Residents can recycle more through curbside recycling
Vancouver, July 2, 2014—Starting today, Coquitlam residents can add more materials to their curbside recycling, including milk cartons, plant pots, aluminum foil packaging, aerosol containers, and plastic and paper take-out drink cups The addition of these materials is part of a larger transition underway through Multi-Material BC (MMBC)’s packaging and printed paper recycling program, in which the costs and responsibility for recycling packaging and printed paper shifts to the producers who created them, instead of municipal taxpayers.
MMBC is a BC-based non-profit organization that officially assumed responsibility for financing and delivering recycling services for packaging and printed paper across the province in May 2014. MMBC represents more than 900 companies that have stepped-up to meet the province’s Recycling Regulation.
While MMBC is now responsible for curbside recycling collection in Coquitlam, residents will see few changes. Recycling is collected weekly, on the same day as the new green waste collection from the City of Coquitlam. Each household also received a new, light-blue box for non-deposit glass containers, and newsprint, household paper and cardboard can be placed in either of the existing re-usable recycling bags.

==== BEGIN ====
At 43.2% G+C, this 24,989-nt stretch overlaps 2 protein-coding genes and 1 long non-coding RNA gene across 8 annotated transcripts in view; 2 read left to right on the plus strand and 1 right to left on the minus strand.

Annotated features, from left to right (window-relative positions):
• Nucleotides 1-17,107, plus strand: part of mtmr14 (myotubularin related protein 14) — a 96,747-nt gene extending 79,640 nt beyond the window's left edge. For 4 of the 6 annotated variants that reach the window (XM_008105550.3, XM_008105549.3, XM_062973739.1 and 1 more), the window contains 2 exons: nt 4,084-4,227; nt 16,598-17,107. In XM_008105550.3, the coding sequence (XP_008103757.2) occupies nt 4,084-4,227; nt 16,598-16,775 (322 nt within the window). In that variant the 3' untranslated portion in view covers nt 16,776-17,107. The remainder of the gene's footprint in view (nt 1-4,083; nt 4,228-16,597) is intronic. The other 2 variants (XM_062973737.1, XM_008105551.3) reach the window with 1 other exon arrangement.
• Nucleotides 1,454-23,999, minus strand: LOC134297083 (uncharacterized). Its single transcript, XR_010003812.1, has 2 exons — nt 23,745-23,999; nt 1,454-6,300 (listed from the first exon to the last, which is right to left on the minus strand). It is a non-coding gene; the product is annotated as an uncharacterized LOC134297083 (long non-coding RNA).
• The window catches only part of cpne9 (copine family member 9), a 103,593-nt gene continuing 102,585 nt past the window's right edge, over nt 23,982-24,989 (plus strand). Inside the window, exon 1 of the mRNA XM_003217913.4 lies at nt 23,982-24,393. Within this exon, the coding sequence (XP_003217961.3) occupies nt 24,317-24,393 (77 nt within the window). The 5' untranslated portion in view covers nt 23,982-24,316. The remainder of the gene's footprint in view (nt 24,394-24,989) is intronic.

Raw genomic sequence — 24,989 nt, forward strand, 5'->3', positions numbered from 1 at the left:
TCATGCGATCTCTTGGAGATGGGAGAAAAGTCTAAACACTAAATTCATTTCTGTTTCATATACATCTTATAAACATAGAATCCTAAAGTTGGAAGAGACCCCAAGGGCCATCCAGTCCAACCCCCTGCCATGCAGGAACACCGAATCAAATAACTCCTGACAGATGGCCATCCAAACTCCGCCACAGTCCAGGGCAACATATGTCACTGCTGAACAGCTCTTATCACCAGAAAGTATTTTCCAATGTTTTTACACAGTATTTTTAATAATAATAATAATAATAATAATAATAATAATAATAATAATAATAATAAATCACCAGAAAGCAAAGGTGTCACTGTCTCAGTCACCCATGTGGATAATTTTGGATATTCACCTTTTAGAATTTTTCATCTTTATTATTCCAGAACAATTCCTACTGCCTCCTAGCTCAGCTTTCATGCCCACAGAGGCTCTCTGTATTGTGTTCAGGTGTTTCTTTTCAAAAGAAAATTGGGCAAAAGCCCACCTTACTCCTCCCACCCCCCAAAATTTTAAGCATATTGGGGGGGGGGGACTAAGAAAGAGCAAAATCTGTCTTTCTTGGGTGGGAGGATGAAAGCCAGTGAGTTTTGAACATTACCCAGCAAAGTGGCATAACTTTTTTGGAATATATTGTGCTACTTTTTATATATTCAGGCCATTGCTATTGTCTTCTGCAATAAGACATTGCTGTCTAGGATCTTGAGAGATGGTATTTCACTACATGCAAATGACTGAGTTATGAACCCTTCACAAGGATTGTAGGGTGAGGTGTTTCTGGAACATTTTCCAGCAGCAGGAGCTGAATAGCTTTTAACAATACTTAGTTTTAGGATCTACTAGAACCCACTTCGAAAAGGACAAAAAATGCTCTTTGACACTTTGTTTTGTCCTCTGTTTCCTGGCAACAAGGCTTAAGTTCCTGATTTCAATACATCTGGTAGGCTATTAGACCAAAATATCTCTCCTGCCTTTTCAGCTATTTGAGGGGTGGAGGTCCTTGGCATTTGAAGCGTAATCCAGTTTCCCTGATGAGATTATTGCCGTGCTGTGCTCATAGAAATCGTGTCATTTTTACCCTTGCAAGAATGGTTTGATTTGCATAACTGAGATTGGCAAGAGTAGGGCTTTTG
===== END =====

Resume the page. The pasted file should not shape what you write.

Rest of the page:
Plastic bags and plastic foam packaging can be dropped off at either of the two depots in Coquitlam—Coquitlam Return-It Depot or Lougheed Return-It Depot—that have been accepting all MMBC materials since May 19.
Additional details about the curbside recycling program, including the full list of materials that will be accepted, is available on MMBC’s website at www.RecyclingInBC.ca. Coquitlam residents can also download a smartphone app for personal recycling collection reminders by searching Multi-Material BC in smartphone app stores.
MMBC is among more than 20 Extended Producer Responsibility (EPR) programs introduced in British Columbia over the past two decades, which has seen industry assume responsibility for end-of-life management of items such as beverage containers, electronics, paint, used oil, tires and batteries. The concept behind EPR is to make businesses responsible for collecting and recycling the products they supply into the BC marketplace.
In May 2011, BC’s Recycling Regulation was updated to include packaging and printed paper. The regulation shifts the responsibility for managing the residential recycling of packaging and printed paper from regional and municipal governments and their taxpayers to business.
Multi-Material British Columbia (MMBC) is a non-profit industry-led and financed organization assumed responsibility for managing residential packaging and printed paper recycling on behalf of industry in May 2014.
More information, including lists of MMBC collectors and members, is available at www.multimaterialbc.ca
Sarah Stephen, 778-588-9505, email@example.com